Have you come across the big I/little i? The big ‘I’ stands for the self, and the little ‘i’s are everything about you that you could potentially rate (your looks, career, relationship status, level of fitness, how well-read you are, your education level, your weight, etc.).
The key mistake lots of people make is to equate the little ‘i’s with their complex self – “I failed that test; I’m the stupidest one in the class”, or “I can’t hold down a relationship; I am unlovable”, or “I put on 5 pounds; I’m disgusting”.
You start to see the absurdity of this if you flip the situation around and say “I came first in the test; I am superior to everyone else”, or saying that giving money to the homeless makes you a virtuous person (even if the next day you cheat on your partner).
You don’t rate yourself globally based on your ‘good’ behaviour, so why do it on the basis of your ‘bad’? When you focus on the big ‘I’, you are often in attack mode. When you focus on the little ‘i’s, knowing that none of them in themselves define you, self-acceptance is teaching you how to recognise and improve upon your shortcomings without labelling yourself and that label becoming your identity.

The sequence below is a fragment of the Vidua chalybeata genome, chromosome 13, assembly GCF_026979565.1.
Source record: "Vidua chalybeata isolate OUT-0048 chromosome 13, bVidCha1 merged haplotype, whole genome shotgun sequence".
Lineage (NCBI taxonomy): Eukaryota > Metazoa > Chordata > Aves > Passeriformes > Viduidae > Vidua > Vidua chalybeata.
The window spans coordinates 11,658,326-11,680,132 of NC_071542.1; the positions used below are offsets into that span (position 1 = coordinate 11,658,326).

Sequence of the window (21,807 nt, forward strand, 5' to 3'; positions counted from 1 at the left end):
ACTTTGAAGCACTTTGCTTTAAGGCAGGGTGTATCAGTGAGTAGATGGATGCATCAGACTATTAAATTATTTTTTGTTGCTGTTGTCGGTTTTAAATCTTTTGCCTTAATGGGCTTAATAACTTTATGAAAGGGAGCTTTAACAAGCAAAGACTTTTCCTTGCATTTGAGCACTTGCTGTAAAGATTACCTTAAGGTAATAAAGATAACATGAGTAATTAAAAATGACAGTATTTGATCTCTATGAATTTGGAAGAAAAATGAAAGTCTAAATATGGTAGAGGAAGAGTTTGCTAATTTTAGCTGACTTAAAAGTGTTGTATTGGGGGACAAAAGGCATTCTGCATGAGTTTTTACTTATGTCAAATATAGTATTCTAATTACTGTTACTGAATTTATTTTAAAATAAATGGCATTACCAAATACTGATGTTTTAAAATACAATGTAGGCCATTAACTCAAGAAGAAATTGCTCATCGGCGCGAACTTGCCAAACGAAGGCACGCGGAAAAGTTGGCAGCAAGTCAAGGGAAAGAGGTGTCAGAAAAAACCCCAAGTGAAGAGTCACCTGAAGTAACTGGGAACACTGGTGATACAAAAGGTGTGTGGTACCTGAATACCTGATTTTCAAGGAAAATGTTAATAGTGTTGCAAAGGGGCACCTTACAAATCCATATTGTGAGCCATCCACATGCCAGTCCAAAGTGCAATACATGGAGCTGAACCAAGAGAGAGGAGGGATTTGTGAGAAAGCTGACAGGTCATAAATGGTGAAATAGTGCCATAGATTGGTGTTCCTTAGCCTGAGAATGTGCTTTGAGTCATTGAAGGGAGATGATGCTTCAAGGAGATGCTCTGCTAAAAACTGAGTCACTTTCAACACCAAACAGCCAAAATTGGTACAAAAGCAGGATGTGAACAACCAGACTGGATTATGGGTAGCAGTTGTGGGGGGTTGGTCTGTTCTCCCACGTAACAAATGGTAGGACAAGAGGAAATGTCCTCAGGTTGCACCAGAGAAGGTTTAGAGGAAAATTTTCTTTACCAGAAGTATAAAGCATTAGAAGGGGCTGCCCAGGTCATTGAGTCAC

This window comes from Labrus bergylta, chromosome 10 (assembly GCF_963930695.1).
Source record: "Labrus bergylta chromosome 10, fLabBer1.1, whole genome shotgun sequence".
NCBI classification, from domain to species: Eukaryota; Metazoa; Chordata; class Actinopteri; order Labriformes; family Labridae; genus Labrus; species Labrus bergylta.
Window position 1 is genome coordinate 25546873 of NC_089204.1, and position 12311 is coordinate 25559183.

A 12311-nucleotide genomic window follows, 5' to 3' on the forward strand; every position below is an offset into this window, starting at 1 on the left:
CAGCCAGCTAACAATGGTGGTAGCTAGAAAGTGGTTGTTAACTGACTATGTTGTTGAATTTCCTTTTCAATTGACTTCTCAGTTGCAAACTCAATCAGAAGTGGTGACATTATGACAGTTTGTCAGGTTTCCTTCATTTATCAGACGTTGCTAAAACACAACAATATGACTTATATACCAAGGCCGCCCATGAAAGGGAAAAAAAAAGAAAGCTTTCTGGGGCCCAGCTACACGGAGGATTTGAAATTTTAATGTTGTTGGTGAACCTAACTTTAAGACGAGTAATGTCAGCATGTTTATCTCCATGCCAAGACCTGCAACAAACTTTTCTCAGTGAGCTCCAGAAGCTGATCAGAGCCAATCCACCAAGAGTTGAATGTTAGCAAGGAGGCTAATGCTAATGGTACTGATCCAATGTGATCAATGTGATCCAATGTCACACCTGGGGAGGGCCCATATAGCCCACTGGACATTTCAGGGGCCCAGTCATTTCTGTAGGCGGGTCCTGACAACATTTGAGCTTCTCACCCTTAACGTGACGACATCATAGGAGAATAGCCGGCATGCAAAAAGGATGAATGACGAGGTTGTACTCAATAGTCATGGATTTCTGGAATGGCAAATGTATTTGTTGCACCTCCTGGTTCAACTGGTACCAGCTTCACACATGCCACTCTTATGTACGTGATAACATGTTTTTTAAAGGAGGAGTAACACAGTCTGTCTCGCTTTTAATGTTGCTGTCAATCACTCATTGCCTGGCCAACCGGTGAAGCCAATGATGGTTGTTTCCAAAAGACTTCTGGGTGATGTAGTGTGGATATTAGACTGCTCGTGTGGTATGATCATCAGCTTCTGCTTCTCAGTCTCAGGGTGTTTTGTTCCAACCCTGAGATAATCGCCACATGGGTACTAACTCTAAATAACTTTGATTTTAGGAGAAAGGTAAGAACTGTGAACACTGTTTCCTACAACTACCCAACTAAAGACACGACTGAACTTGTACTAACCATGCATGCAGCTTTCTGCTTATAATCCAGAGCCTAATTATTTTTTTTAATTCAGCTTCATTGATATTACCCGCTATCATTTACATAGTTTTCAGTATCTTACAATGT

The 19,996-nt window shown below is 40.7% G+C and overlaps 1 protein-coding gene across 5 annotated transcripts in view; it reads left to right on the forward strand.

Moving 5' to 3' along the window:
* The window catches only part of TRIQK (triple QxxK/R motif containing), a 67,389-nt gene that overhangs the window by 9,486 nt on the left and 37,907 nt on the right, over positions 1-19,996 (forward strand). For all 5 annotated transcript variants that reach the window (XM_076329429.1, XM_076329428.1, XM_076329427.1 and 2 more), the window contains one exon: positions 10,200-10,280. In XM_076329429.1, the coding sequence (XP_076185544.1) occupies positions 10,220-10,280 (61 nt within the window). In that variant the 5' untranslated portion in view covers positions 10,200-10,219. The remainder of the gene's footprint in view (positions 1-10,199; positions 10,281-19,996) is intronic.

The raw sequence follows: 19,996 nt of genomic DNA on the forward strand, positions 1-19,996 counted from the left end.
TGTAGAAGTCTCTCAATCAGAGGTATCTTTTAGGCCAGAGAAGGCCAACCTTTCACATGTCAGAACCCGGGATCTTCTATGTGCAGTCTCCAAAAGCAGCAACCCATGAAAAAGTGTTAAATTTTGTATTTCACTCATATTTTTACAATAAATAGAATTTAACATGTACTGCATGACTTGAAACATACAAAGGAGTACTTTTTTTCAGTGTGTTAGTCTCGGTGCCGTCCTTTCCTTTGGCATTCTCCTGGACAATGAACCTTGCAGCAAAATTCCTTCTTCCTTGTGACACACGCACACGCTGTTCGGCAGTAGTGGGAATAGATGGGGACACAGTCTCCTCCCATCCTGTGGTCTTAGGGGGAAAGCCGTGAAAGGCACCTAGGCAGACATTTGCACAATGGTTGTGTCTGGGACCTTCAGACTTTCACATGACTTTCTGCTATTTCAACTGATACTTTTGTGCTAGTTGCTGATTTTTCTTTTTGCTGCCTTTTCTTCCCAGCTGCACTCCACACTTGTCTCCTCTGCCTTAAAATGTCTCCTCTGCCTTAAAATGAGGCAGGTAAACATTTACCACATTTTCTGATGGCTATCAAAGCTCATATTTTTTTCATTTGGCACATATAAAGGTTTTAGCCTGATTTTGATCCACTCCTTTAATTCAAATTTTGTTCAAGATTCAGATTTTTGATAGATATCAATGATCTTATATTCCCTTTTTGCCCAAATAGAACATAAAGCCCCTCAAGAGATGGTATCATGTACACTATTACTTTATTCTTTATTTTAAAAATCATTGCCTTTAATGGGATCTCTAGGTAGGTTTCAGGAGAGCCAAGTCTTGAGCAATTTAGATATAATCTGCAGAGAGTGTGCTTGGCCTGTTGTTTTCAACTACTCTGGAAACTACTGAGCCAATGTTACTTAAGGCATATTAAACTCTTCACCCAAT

That inner critic? That label? That thing you think you did badly yesterday? That’s not you.
Big I/little i diagram from Neenan and Dryden, Life Coaching: A cognitive behavioural approach.
Card from the ACT deck, Timothy Gordon.
– Written by Natalie Snodgrass Tan, Quiet Space Ltd